In his early research the biologist, Arthur Galston experimented with a plant growth regulator, triiodobenzoic acid, and found that it could induce soybeans to flower and grow more rapidly. However, he also noted that if applied in excess, the compound would cause the plant to shed its leaves.
The Military-Industrial Complex of the era used Galston’s findings in the development of the powerful defoliant Agent Orange, named for the orange stripe painted around steel drums that contained it. The chemical is now known to have contained dioxins, which have proven to be associated with cancers, birth defects and learning disabilities. From 1962 to 1970, American troops released an estimated 20 million gallons of the chemical defoliant to destroy crops and expose Viet Cong positions and routes of movement during the Vietnam War.
As an activist he wrote letters, academic papers, broadcasts and seminars, thet described the environmental damage wrought by Agent Orange, noting that the spraying on riverbank mangroves in Vietnam was eliminating “one of the most important ecological niches for the completion of the life cycle of certain shellfish and migratory fish.” Galston traveled to Vietnam to monitor the impact of the chemical. In 1970, with Matthew S. Meselson of Harvard University and other scientists, Galston charged that Agent Orange also presented a potential risk to humans. The scientists lobbied the Department of Defense to conduct toxicological studies, which found that compounds in Agent Orange could be linked to birth defects in laboratory rats. The revelation led President Richard M. Nixon to order a halt to the spraying of Agent Orange.
“It was toxic at levels [in rats], which when scaled up to human level meant that the Vietnamese people who were exposed to the sprays probably were ingesting toxic quantities,” Galston was quoted as saying in a 2003 Yale Scientific article.
In the same article, he decried the use of his early research in the development of the toxic herbicide.
“I thought it was a misuse of science,” he said. “Science is meant to improve the lot of mankind, not diminish it – and its use as a military weapon I thought was ill-advised.”
In 1971, while on a visit to Vietnam to investigate the consequences of Agent Orange, Galston was invited to the People’s Republic of China, becoming one of the first two American scientists to receive such an honor. In China, he met three heads of state, including Premier Chou En-lai. Through the leader’s intervention, Galston was able to work for a summer on a Chinese agricultural commune, and wrote about the experience in a book.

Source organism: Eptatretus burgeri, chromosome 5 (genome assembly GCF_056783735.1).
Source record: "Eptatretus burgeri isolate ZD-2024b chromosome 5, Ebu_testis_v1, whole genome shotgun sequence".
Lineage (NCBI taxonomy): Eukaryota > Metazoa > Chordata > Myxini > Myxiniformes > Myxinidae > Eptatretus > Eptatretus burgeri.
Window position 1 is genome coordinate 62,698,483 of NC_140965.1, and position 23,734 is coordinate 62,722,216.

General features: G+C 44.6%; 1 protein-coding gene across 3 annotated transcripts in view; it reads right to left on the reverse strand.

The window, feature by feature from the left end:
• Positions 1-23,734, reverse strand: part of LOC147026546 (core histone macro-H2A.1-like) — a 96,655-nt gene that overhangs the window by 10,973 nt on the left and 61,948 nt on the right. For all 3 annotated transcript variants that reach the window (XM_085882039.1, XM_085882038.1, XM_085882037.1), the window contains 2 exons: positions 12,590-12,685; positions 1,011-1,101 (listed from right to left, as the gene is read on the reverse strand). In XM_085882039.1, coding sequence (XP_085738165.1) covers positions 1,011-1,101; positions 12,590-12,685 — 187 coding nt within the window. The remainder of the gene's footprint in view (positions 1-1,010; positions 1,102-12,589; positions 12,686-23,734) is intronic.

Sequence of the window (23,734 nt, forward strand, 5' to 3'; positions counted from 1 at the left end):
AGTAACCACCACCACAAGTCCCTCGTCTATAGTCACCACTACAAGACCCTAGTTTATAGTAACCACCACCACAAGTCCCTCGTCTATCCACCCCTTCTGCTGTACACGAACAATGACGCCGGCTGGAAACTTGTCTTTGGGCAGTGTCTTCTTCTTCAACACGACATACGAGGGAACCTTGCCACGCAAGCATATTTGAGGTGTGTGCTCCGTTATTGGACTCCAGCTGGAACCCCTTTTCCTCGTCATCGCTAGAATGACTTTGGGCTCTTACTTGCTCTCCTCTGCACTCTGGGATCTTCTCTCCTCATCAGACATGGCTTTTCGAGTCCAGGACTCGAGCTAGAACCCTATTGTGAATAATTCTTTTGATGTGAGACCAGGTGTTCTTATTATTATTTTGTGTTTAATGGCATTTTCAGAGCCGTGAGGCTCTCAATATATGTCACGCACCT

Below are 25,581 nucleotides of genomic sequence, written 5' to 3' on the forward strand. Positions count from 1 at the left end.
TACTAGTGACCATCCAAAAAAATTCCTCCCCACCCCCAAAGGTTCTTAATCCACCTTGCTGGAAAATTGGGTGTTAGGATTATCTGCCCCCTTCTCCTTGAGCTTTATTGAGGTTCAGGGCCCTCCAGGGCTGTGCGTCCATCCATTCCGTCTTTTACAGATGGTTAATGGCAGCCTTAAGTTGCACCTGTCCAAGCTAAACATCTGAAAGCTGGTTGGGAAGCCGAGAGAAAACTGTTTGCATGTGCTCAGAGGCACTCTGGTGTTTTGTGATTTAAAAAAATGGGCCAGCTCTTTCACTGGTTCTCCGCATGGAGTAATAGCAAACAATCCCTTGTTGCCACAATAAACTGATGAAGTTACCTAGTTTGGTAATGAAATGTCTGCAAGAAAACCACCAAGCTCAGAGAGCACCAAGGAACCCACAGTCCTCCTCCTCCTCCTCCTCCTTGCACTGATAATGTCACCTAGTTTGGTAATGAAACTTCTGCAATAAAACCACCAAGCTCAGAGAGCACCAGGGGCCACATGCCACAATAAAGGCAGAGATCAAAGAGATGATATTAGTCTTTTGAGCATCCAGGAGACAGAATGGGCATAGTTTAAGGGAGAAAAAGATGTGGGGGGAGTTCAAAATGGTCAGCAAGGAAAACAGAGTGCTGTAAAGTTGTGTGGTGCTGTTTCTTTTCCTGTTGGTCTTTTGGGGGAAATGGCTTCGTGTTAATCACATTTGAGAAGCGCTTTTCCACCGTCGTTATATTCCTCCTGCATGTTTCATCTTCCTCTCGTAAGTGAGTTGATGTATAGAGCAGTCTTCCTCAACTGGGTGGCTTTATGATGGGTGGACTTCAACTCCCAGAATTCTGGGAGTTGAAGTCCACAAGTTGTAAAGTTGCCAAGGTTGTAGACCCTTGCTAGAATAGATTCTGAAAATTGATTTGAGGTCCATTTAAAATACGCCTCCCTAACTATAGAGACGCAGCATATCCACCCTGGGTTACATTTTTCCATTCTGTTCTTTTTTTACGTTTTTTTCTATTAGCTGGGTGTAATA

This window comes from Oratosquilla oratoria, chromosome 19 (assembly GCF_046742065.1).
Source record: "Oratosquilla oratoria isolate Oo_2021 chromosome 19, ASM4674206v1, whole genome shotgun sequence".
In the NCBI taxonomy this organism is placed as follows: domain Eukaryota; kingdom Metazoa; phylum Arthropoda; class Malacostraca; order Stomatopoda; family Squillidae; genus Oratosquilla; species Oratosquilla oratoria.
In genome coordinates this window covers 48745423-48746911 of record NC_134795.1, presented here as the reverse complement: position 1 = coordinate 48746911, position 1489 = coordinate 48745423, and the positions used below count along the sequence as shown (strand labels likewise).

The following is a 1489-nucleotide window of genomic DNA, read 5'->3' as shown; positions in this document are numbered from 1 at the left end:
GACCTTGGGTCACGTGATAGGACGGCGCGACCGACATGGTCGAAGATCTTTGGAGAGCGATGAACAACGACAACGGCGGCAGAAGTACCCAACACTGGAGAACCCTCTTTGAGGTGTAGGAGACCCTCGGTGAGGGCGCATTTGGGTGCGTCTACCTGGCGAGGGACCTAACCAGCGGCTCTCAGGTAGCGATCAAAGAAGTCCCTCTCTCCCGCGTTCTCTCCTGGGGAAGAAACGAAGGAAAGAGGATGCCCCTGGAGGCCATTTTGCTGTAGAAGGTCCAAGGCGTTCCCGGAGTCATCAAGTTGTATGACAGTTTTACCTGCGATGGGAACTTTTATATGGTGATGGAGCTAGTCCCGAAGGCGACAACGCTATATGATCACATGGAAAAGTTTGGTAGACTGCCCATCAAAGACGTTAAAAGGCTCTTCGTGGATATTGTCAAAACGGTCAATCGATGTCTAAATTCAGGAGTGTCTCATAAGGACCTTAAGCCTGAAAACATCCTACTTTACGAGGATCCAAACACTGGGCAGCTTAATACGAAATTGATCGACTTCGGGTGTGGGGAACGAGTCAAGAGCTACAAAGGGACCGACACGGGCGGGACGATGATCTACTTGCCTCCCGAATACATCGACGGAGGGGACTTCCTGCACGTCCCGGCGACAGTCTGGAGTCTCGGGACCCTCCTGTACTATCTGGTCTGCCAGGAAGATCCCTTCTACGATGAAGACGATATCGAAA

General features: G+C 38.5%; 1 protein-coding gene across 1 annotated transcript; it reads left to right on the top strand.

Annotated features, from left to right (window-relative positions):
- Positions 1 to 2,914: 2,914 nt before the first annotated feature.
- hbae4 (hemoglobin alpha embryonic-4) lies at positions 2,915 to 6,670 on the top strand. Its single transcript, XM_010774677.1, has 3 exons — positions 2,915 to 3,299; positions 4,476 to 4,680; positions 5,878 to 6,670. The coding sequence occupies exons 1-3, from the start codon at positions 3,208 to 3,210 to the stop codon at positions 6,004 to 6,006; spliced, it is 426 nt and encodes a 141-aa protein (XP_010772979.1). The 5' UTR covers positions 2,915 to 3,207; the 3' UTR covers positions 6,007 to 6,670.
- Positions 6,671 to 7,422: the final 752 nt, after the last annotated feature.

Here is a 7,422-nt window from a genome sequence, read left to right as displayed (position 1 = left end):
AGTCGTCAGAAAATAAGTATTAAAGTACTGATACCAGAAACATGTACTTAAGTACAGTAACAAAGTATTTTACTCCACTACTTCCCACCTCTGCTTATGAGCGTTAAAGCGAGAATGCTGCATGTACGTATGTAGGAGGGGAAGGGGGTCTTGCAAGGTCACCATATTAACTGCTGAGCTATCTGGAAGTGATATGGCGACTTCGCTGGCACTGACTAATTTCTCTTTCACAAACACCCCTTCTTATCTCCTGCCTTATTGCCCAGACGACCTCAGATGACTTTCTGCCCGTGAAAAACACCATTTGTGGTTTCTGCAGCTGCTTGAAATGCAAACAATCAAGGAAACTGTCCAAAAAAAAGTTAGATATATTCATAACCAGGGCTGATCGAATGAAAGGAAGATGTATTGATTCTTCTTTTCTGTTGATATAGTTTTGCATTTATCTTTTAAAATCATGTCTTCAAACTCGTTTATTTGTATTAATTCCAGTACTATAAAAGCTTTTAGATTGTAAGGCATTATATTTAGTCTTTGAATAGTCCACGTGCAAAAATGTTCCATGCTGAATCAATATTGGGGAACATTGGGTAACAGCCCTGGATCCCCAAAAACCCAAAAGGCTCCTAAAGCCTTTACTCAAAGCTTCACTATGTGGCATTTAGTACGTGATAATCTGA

Beginning in 1965, Galston lobbied both his scientific colleagues and the government to stop using Agent Orange. Galston and U. S. geneticist Matthew S. Meselson appealed to the U. S. Department of Defense to investigate the human toxicology of Agent Orange. The research conducted by the Department of Defense led to the discovery that Agent Orange caused birth defects in laboratory rats. In 1971 this information led to U. S. President Richard M. Nixon banning the use of the substance. Galston made numerous trips to Vietnam and China, including, with Ethan Signer of MIT, as the first American scientists invited to visit the People’s Republic of China. In 1971, he met Chou En-lai, then Prime Minister, as well as King Norodom Sihanouk of Cambodia, who then resided in Shanghai
Dr. Galston asserted that harm to trees and plant species could continue for an untold period, and perhaps for decades. He pointed out that spraying Agent Orange on riverbank mangroves in Vietnam was eliminating “one of the most important ecological niches for the completion of the life cycle of certain shellfish and migratory fish.”
A colleague, Ian Sussex, a senior research scientist at Yale, said others used Dr. Galston’s findings in the development of the more powerful defoliant, Agent Orange, named for the orange stripe painted around steel drums that contained it. The chemical, produced by Dow, Monsanto and other companies, is now known to have contained dioxins, long-lived compounds associated with cancers, birth defects and learning disabilities.
In the 1980s, Dr. Galston helped introduce popular courses in bioethics for undergraduates at Yale and in the 1990s was instrumental in founding the Interdisciplinary Center for Bioethics at the university. He explored the risks and rewards of genetically modified plants and crops, pesticides, stem-cell research, cloning and other issues as co-editor of two textbooks, “New Dimensions in Bioethics” (2000) and “Expanding Horizons in Bioethics” (2005).
His Yale colleague, Mary Helen Goldsmith, professor emerita of molecular, cellular and developmental biology, lauded Galston for his “life-long interest in the ethical and social implications of scientific and medical research and technologies.”
The sadness is that Agent Orange is still with us, even now in such places as Brazil ranchers are using this deadly agent to clear the Amazons: Threat in the rainforests…:
Brazil’s environmental enforcement agency, the Brazilian Institute of
Environment and Renewable Natural Resources, or IBAMA, was first alerted to the use of Agent Orange in the Amazon by satellite photos, which showed thousands of trees that had turned the color of ash and lost all their leaves. IBAMA officials said it is probable that the poison was dropped on the trees from an aircraft, though they do not yet know whose aircraft. (click here to read more…)